Why You Should Always Use Cold Milk When Frothing Milk For Lattes

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When you're in need of a caffeine fix, there's nothing better than that first sip of a warm latte. While lattes of course contain espresso and milk, the star of the show is the fluffy, silky foam on top, which is always worth the milk mustache. When you're in a rush at home, it may be tempting to skip this step, but you'd be missing out on the complete latte experience — and there are a few tricks you can use to make frothing as easy as possible.

For example, while you can use a milk steamer or French press, a hand-held frother is a much easier (and cost effective) way to get the job done. These little devices run for as low as $6.95 on Amazon, and all you have to do is stick them in a cup of milk and press the button until you see bubbles. If you have a mason jar on hand, you can also just shake your milk for 30 seconds until it's frothy. And for best results, keep in mind that the type of milk you use matters when making coffee drinks. Even the best tools can't turn some milks into foam — so before you get started, keep this tip in mind.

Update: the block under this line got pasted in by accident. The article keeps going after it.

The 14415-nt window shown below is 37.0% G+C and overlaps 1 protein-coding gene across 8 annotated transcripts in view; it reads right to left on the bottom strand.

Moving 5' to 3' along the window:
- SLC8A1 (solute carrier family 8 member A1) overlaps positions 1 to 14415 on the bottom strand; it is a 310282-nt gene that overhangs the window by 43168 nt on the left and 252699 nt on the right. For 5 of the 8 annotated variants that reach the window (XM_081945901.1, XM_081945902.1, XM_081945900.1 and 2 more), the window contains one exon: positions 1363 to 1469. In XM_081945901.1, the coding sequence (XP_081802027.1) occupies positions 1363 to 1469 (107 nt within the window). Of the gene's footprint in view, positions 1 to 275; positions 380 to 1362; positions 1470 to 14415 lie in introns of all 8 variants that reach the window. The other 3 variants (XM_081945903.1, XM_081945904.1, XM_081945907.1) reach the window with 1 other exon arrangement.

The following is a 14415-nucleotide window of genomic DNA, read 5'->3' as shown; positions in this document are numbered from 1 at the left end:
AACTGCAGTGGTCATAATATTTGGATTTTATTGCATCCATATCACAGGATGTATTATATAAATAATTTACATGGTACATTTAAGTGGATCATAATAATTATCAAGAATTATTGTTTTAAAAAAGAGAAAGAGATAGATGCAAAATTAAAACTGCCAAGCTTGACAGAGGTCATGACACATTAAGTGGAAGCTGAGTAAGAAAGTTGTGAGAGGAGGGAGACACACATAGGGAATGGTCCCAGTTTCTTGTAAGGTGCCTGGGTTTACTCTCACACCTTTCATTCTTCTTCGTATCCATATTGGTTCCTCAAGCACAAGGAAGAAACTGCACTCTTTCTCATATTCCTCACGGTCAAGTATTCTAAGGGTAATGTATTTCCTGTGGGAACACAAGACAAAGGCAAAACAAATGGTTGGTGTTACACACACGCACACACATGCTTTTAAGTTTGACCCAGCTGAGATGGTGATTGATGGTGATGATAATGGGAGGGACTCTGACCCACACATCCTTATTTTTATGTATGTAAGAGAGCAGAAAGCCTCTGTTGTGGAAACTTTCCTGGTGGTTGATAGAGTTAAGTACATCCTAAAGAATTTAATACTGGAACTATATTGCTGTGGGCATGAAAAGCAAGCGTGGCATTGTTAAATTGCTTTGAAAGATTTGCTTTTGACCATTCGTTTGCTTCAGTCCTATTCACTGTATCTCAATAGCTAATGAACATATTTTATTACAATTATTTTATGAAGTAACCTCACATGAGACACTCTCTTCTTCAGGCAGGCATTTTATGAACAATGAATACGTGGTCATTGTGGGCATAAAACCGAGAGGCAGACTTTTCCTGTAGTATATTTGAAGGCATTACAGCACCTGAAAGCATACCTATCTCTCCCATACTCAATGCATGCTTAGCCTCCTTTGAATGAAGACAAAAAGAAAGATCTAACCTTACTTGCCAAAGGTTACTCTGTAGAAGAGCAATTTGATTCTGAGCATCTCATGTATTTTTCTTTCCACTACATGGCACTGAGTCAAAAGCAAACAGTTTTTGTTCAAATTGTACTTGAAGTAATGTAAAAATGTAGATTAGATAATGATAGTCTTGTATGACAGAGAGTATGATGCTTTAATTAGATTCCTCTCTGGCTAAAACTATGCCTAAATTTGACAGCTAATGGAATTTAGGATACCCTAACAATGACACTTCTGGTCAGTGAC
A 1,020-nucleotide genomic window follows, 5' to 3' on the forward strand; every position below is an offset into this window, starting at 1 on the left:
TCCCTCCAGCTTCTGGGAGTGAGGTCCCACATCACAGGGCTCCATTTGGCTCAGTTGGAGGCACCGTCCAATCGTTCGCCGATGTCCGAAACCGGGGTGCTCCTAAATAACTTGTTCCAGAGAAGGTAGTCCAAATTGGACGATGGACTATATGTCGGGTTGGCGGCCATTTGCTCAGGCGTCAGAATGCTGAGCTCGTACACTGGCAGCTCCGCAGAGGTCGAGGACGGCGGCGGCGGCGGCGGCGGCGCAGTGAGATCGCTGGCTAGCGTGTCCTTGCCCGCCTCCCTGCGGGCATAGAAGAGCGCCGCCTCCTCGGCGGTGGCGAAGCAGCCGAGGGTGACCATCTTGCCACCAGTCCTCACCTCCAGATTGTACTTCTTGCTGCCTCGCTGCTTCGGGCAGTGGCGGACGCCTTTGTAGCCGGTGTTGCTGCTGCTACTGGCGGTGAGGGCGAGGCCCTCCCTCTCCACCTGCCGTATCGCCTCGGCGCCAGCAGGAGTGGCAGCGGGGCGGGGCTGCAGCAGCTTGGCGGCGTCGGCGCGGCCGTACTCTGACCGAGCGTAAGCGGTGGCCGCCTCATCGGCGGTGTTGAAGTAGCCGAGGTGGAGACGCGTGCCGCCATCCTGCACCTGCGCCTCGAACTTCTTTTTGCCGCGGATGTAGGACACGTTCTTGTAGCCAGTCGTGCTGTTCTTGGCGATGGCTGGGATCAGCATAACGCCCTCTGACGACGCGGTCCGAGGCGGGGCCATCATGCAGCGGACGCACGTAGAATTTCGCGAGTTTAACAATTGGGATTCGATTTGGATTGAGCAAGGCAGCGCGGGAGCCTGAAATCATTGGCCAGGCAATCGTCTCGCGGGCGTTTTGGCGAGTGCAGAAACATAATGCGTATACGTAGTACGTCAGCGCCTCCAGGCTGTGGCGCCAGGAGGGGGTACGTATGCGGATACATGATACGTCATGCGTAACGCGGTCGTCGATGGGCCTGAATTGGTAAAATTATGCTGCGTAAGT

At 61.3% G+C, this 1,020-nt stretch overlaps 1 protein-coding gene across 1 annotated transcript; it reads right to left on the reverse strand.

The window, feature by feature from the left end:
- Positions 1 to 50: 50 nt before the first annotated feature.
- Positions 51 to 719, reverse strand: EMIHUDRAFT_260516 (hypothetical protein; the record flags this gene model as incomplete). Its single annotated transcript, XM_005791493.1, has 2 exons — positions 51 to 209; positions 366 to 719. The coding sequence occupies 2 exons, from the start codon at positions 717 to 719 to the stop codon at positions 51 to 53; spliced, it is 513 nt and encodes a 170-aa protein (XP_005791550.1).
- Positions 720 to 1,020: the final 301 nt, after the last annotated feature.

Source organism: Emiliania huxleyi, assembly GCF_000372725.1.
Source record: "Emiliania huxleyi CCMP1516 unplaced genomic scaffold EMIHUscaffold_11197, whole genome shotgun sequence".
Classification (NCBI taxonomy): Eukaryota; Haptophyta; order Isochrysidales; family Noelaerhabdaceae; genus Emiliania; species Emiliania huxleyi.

Warm milk can be difficult to froth

Even though you're aiming for a hot latte, you're going to want to froth milk when it's still cold — so if you're using a steamer, start with cold milk in a chilled steaming jug (you can even pop it in the freezer for a minute or two before frothing). Why? If milk is hot, or even lukewarm, it's very difficult to make the bubbles needed for an airy foam. This is due to the proteins in milk, which unwind when they become too warm and aren't able to properly create the structure necessary for bubbles. But maybe you don't want to pour cold milk (frothy though it may be) on your warm drink — and if that's the case, you can heat it up afterwards, which will actually make the foam set.

There are a few other factors to keep in mind too. Aside from potential spoilage issues, old milk can be very difficult to froth. Higher-fat milks, like whole and 2%, will create a thicker foam with smaller bubbles, while lower-fat ones will produce froth that is fluffier, less dense, and a little more bland. If you choose whole-fat milk, take your time and don't rush the process too much – more fat means the bubbles take a little longer to surface, but the end results will be worth it. If you're a fan of non-dairy milks, oat and coconut versions also work beautifully here. But whichever kind you choose, make sure it's fresh, and straight out of the fridge.